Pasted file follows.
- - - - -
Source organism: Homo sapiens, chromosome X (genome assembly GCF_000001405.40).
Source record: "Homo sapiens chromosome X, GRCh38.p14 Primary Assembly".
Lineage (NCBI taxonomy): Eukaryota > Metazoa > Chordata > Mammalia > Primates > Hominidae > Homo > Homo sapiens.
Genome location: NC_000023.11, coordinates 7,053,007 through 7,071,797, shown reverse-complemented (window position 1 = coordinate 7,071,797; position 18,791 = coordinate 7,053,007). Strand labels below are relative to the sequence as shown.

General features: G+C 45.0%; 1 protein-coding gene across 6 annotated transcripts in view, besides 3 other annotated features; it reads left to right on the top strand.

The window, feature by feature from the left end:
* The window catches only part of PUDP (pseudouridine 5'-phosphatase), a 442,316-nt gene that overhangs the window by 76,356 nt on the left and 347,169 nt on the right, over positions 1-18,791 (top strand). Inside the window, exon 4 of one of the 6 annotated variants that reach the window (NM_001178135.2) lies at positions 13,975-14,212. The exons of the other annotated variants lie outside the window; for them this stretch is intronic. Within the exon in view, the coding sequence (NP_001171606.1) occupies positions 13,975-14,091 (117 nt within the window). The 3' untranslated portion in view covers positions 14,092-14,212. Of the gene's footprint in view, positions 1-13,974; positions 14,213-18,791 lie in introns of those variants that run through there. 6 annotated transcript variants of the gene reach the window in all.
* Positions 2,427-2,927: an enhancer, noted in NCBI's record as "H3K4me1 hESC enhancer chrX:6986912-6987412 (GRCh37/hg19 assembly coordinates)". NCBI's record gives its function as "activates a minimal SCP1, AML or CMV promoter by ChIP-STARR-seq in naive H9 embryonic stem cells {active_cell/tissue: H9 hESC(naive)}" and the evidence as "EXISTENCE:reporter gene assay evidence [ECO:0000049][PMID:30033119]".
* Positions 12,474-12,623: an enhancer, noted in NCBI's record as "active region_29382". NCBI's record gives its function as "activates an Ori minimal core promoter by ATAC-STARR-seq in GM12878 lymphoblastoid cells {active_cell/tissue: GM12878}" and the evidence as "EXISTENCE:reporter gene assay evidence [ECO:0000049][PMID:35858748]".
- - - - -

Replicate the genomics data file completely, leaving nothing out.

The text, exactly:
Source organism: Homo sapiens, chromosome X (genome assembly GCF_000001405.40).
Source record: "Homo sapiens chromosome X, GRCh38.p14 Primary Assembly".
Lineage (NCBI taxonomy): Eukaryota > Metazoa > Chordata > Mammalia > Primates > Hominidae > Homo > Homo sapiens.
Genome location: NC_000023.11, coordinates 7,053,007 through 7,071,797, shown reverse-complemented (window position 1 = coordinate 7,071,797; position 18,791 = coordinate 7,053,007). Strand labels below are relative to the sequence as shown.

General features: G+C 45.0%; 1 protein-coding gene across 6 annotated transcripts in view, besides 3 other annotated features; it reads left to right on the top strand.

The window, feature by feature from the left end:
* The window catches only part of PUDP (pseudouridine 5'-phosphatase), a 442,316-nt gene that overhangs the window by 76,356 nt on the left and 347,169 nt on the right, over positions 1-18,791 (top strand). Inside the window, exon 4 of one of the 6 annotated variants that reach the window (NM_001178135.2) lies at positions 13,975-14,212. The exons of the other annotated variants lie outside the window; for them this stretch is intronic. Within the exon in view, the coding sequence (NP_001171606.1) occupies positions 13,975-14,091 (117 nt within the window). The 3' untranslated portion in view covers positions 14,092-14,212. Of the gene's footprint in view, positions 1-13,974; positions 14,213-18,791 lie in introns of those variants that run through there. 6 annotated transcript variants of the gene reach the window in all.
* Positions 2,427-2,927: an enhancer, noted in NCBI's record as "H3K4me1 hESC enhancer chrX:6986912-6987412 (GRCh37/hg19 assembly coordinates)". NCBI's record gives its function as "activates a minimal SCP1, AML or CMV promoter by ChIP-STARR-seq in naive H9 embryonic stem cells {active_cell/tissue: H9 hESC(naive)}" and the evidence as "EXISTENCE:reporter gene assay evidence [ECO:0000049][PMID:30033119]".
* Positions 12,474-12,623: an enhancer, noted in NCBI's record as "active region_29382". NCBI's record gives its function as "activates an Ori minimal core promoter by ATAC-STARR-seq in GM12878 lymphoblastoid cells {active_cell/tissue: GM12878}" and the evidence as "EXISTENCE:reporter gene assay evidence [ECO:0000049][PMID:35858748]".